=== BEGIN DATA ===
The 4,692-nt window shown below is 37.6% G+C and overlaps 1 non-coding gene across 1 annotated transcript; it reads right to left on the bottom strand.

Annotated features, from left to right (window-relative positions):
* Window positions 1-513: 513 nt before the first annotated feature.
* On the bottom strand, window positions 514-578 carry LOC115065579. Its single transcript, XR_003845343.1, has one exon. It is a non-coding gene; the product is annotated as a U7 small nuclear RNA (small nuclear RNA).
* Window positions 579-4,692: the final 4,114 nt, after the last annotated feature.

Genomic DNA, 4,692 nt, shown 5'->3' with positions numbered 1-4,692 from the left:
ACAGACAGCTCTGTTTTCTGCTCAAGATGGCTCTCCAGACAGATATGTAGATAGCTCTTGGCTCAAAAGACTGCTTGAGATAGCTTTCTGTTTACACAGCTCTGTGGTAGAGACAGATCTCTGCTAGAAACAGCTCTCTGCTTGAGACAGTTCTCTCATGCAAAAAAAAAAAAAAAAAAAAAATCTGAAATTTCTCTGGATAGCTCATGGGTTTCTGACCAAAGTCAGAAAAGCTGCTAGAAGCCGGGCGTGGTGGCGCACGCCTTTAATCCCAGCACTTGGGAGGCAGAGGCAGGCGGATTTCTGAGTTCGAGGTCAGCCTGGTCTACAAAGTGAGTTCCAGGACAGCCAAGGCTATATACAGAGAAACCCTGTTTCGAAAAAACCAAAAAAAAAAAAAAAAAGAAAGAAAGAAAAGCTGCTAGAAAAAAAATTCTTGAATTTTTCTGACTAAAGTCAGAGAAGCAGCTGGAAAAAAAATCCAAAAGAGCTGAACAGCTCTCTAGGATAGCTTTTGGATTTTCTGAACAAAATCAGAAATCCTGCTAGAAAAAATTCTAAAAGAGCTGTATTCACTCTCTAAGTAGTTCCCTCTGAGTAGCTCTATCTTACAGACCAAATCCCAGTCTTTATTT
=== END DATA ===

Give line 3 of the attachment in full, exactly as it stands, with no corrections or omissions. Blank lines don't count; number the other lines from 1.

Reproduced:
* Window positions 1-513: 513 nt before the first annotated feature.